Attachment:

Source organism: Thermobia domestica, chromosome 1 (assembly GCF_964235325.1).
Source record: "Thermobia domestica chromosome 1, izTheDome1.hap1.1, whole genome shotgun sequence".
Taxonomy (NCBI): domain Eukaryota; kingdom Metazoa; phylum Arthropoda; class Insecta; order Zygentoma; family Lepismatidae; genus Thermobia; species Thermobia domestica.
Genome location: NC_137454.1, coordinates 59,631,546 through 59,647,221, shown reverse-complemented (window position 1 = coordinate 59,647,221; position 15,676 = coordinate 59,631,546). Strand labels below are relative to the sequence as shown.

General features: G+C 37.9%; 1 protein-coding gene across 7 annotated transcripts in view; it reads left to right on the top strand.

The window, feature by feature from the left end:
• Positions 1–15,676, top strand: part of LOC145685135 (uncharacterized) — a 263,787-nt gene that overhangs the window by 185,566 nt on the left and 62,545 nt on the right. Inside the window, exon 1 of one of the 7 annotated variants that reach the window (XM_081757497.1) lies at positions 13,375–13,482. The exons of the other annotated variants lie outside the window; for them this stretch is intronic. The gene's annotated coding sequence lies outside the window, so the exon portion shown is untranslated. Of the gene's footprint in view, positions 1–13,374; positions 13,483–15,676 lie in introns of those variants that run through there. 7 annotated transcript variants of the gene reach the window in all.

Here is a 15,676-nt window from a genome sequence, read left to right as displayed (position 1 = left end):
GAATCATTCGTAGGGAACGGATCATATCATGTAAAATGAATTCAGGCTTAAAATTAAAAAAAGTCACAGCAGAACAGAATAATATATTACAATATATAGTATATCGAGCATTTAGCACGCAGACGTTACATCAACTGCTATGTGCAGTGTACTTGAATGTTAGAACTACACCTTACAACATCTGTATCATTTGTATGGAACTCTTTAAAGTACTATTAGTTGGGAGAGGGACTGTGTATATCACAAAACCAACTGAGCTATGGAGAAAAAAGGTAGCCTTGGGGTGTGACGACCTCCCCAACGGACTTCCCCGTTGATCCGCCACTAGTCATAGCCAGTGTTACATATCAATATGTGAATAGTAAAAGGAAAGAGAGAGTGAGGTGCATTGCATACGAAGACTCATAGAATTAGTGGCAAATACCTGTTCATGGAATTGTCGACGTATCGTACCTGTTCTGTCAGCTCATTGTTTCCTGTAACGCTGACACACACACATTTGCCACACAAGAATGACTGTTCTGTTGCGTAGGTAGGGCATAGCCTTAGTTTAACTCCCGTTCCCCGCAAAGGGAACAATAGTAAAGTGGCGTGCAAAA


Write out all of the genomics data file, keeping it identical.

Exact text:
Source organism: Thermobia domestica, chromosome 1 (assembly GCF_964235325.1).
Source record: "Thermobia domestica chromosome 1, izTheDome1.hap1.1, whole genome shotgun sequence".
Taxonomy (NCBI): domain Eukaryota; kingdom Metazoa; phylum Arthropoda; class Insecta; order Zygentoma; family Lepismatidae; genus Thermobia; species Thermobia domestica.
Genome location: NC_137454.1, coordinates 59,631,546 through 59,647,221, shown reverse-complemented (window position 1 = coordinate 59,647,221; position 15,676 = coordinate 59,631,546). Strand labels below are relative to the sequence as shown.

General features: G+C 37.9%; 1 protein-coding gene across 7 annotated transcripts in view; it reads left to right on the top strand.

The window, feature by feature from the left end:
• Positions 1–15,676, top strand: part of LOC145685135 (uncharacterized) — a 263,787-nt gene that overhangs the window by 185,566 nt on the left and 62,545 nt on the right. Inside the window, exon 1 of one of the 7 annotated variants that reach the window (XM_081757497.1) lies at positions 13,375–13,482. The exons of the other annotated variants lie outside the window; for them this stretch is intronic. The gene's annotated coding sequence lies outside the window, so the exon portion shown is untranslated. Of the gene's footprint in view, positions 1–13,374; positions 13,483–15,676 lie in introns of those variants that run through there. 7 annotated transcript variants of the gene reach the window in all.

Here is a 15,676-nt window from a genome sequence, read left to right as displayed (position 1 = left end):
GAATCATTCGTAGGGAACGGATCATATCATGTAAAATGAATTCAGGCTTAAAATTAAAAAAAGTCACAGCAGAACAGAATAATATATTACAATATATAGTATATCGAGCATTTAGCACGCAGACGTTACATCAACTGCTATGTGCAGTGTACTTGAATGTTAGAACTACACCTTACAACATCTGTATCATTTGTATGGAACTCTTTAAAGTACTATTAGTTGGGAGAGGGACTGTGTATATCACAAAACCAACTGAGCTATGGAGAAAAAAGGTAGCCTTGGGGTGTGACGACCTCCCCAACGGACTTCCCCGTTGATCCGCCACTAGTCATAGCCAGTGTTACATATCAATATGTGAATAGTAAAAGGAAAGAGAGAGTGAGGTGCATTGCATACGAAGACTCATAGAATTAGTGGCAAATACCTGTTCATGGAATTGTCGACGTATCGTACCTGTTCTGTCAGCTCATTGTTTCCTGTAACGCTGACACACACACATTTGCCACACAAGAATGACTGTTCTGTTGCGTAGGTAGGGCATAGCCTTAGTTTAACTCCCGTTCCCCGCAAAGGGAACAATAGTAAAGTGGCGTGCAAAA